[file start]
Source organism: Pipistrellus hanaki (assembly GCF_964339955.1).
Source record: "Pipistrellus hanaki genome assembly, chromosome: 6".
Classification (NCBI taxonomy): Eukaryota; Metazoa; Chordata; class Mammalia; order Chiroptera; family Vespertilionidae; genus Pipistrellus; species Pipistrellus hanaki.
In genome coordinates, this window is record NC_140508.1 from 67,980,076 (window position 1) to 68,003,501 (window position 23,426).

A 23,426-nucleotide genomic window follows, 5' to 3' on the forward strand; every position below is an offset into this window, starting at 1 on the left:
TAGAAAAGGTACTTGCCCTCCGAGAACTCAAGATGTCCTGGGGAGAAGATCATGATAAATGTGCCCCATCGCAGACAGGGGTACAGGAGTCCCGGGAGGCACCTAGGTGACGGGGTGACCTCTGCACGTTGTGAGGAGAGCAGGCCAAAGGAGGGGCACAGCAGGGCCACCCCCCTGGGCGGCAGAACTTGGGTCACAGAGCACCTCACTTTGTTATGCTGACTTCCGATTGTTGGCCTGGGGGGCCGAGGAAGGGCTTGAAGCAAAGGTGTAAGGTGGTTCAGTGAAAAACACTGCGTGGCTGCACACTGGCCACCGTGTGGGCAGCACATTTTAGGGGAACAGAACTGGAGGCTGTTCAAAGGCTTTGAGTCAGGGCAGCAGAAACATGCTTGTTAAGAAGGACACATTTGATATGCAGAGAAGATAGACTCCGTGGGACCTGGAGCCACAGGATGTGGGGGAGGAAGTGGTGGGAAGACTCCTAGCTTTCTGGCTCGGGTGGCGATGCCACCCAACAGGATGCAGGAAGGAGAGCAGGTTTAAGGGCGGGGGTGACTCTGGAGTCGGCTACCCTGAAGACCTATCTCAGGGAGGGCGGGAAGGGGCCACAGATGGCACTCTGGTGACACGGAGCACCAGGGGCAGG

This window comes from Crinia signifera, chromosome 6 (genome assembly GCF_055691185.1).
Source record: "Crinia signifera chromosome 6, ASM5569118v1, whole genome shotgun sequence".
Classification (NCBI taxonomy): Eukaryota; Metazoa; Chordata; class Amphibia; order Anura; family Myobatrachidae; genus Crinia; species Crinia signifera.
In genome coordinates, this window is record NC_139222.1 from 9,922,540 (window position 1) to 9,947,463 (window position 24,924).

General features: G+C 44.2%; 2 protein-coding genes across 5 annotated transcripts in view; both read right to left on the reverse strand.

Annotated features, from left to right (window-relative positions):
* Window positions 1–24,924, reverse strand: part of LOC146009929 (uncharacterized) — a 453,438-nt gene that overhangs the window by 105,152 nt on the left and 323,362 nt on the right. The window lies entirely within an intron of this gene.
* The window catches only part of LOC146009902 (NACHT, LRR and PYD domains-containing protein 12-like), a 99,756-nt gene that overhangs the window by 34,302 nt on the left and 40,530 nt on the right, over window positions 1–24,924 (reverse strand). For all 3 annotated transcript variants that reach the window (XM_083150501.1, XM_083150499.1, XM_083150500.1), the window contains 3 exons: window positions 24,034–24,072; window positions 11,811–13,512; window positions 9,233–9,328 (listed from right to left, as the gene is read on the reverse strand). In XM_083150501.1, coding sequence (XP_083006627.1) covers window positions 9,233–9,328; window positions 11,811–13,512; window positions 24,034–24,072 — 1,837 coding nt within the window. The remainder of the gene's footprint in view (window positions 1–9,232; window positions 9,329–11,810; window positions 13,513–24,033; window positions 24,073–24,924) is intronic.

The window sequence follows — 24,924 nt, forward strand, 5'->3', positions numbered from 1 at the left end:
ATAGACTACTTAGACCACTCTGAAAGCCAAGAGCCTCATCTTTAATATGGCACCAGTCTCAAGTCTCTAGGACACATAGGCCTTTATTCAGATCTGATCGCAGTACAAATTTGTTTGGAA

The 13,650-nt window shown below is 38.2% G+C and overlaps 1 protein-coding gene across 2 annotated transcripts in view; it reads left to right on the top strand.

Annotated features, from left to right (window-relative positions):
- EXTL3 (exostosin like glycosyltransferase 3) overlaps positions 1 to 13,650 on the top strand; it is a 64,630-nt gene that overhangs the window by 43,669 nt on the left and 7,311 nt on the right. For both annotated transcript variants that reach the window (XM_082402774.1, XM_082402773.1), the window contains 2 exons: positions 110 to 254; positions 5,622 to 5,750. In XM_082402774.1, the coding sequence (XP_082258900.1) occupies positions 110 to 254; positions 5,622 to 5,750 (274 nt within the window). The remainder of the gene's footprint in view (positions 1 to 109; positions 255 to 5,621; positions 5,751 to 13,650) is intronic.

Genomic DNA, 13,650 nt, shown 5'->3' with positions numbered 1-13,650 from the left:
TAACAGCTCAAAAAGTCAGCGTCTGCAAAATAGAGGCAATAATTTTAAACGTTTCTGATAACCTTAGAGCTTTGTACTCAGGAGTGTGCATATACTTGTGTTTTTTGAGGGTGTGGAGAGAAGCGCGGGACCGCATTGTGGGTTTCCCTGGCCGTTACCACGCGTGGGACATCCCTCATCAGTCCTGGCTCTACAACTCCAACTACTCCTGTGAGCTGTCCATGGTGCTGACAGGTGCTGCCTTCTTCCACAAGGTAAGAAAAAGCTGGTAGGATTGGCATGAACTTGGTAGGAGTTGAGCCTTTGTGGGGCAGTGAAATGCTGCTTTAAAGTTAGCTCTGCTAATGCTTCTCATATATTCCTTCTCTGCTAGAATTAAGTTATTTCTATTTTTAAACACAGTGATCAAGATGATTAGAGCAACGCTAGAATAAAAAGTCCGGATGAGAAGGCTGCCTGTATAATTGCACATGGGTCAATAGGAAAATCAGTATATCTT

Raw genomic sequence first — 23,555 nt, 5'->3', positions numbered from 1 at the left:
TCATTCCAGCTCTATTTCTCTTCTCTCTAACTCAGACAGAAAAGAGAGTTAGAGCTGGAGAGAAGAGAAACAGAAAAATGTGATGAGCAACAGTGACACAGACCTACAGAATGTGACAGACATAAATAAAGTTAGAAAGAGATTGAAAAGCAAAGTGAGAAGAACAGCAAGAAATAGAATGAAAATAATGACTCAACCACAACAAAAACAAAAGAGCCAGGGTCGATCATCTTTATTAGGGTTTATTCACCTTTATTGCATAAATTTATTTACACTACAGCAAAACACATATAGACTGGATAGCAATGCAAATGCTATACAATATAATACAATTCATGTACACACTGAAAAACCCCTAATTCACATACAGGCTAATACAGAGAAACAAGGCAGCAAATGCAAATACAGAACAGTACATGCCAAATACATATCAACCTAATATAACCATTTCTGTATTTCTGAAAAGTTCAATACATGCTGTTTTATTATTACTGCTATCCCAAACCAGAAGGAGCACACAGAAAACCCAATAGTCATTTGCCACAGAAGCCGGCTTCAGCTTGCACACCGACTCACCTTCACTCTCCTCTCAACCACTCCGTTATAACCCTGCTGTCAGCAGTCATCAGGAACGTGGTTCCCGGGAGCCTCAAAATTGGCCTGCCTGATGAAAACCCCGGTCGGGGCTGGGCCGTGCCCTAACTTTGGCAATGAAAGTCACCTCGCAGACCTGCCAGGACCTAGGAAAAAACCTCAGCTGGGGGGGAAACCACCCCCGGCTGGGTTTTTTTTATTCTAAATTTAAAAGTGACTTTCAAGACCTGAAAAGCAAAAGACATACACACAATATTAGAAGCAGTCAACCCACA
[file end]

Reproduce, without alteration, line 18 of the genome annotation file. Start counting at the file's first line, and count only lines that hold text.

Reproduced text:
Annotated features, from left to right (window-relative positions):